Edgar Hetteen

In the winter of 1954-55, Edgar Hetteen, along with his other partners in Polaris Industries at Roseau, Minnesota, decided to build a machine to travel over the snow.

Edgar Hetteen at a book signing for "Breaking Trail" at the Eagle River Reunion in 2001

The first snowmobile created by Hetteen and his brother-in-law, David Johnson was based on the Eliason motor toboggan, and used an auger for propulsion. It was nicknamed the “Screaming Lena” because of the way it snaked sideways on hard packed snow.

That machine went back to the Shop to be replaced by a new version with a track made of elevator chain. Polaris industries, fledgeling company that it was, sold the new snowmobile to a local fox and rabbit hunter, named H.F. Peterson. He rode it hard on cross country runs, and improvements were made constantly.

By the following winter, the prototype was ready for production. Five machines were sold in 1955-56. A year later, Polaris Industries built 75 snowmobiles they called “Sno-Travelers.” It was, however, a difficult time for the young business that always seemed to be out of money. Banks and conservative investors were not sold on the idea of the snowmobile.

Edgar Hetteen wasn’t about to be defeated by a lack of money, however. In February of 1957, he and David travelled to the annual Trapper’s Festival in The Pas, MB and had the first ever [informal] races, which involved a single-track snowmobile against sled dog teams! The gamble paid off — a Winnipeg distributor ordered 25 snowmobiles.

Many people viewed Edgar Hetteen as an eccentric in his single purposed pursuit of the snowmobile business, particularly the stockholders who owned large shares of Polaris Industries. Always with the idea of proving the snowmobile, Hetteen organized the first trans-Alaska expedition ever undertaken by motorized transportation.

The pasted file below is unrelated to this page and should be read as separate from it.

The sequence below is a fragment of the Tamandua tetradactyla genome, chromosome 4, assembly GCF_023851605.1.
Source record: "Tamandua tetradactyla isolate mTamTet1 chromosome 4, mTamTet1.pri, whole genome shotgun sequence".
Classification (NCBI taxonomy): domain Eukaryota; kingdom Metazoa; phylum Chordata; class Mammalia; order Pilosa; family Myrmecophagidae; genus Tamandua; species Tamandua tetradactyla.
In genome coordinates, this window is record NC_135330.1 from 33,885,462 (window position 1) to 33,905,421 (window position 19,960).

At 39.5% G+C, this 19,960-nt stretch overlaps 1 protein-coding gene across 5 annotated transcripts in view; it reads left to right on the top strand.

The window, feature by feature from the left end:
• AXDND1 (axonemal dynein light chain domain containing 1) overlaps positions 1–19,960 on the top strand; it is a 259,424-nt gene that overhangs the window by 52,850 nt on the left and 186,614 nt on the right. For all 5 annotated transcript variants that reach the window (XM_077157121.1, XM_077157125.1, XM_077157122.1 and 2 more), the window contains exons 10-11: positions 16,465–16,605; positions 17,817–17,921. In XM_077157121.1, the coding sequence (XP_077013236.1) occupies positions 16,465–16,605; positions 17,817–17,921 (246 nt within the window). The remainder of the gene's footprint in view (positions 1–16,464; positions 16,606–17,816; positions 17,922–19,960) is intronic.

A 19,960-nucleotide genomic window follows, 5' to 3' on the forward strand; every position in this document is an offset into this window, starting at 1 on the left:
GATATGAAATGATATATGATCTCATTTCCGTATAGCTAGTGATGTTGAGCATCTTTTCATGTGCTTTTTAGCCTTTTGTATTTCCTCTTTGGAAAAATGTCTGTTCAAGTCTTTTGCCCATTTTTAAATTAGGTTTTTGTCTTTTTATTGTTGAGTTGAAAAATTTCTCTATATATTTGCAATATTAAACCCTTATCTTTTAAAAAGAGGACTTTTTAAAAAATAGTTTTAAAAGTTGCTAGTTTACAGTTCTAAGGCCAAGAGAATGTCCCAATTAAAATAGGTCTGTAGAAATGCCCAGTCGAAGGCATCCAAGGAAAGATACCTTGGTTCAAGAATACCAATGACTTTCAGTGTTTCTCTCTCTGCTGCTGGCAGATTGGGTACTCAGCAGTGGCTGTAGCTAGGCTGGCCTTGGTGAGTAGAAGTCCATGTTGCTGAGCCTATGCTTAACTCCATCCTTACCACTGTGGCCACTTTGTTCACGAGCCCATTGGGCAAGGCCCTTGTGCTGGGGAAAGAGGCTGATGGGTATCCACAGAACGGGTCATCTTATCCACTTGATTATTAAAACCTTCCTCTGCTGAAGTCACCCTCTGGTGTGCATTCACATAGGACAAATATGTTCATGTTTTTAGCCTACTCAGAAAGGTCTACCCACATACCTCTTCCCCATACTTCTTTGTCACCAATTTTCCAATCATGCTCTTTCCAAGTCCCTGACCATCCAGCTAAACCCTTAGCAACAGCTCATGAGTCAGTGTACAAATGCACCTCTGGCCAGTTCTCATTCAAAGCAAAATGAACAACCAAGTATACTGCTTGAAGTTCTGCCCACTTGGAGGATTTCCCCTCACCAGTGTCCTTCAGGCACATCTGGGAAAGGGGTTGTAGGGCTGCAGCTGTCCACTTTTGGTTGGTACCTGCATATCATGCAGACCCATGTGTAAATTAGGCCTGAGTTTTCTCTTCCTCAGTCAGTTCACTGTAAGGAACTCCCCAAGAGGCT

In an epic journey that launched the snowmobile as a real means of transportation, Hetteen, along with Rudy and Bessie Billberg and Erling Falk, traveled 1100 miles across the wilderness of Alaska in just twenty days on their Sno-Travlers. Edgar insisted that his customers were everywhere in the World, but the folks back home in Rousseau demanded that he do business there.

Leaving Polaris Industries in 1960, Edgar Hetteen continued to pursue his dreams, which culminated in the establishment of yet another business which would eventually manufacture the Arctic Cat snowmobiles. As Hetteen himself once said, “There would be no Polaris and no Arctic today had I listened to the philosophy of the community. They, in theory, didn’t mind shooting for the moon but they wanted to do it with a slingshot.”

In December 1961, in Thief River Falls, Minnesota, Hetteen’s new Polar Manufacturing company produced 20 all-terrain vehicles they called the Polar 500. The tracked machine, however, couldn’t stand the pounding of rocks and dirt, so the next year Hetteen renamed his business Arctic Enterprises and went on to build another snowmobile line, beginning with the 1962 Arctic Cat 100, the first front-engine sport sled. By 1969 annual sales had reached 21.7 million.

In 1981, with snowmobile sales plummeting, Arctic Enterprises declared bankruptcy. The Arctic Cat snowmobile, however, returned in 1983 when Hetteen and his investors started the Arctco, Inc. company.

One of Hetteen’s most important contributions to the world of snowmobiles was the plastic sliderail, which replaced wooden rails treated with wax oil. When Hetteen got the idea to go with plastic, he met with a manufacturer at Tilly’s Cafe in Thief River Falls. The whole idea was drawn out on a napkin, so the company representative could give him a quote!

Edgar Hetteen was inducted into International Snowmobile Racing Hall of Fame in 1990.


Hetteen, E., & Lemke, J. (1998). Breaking trail. Bemidji, Minn: Focus Pub.

Artic Cat Inc., (2009) http://www.fundinguniverse.com/company-histories/Arctic-Cat-Inc-Company-History.html

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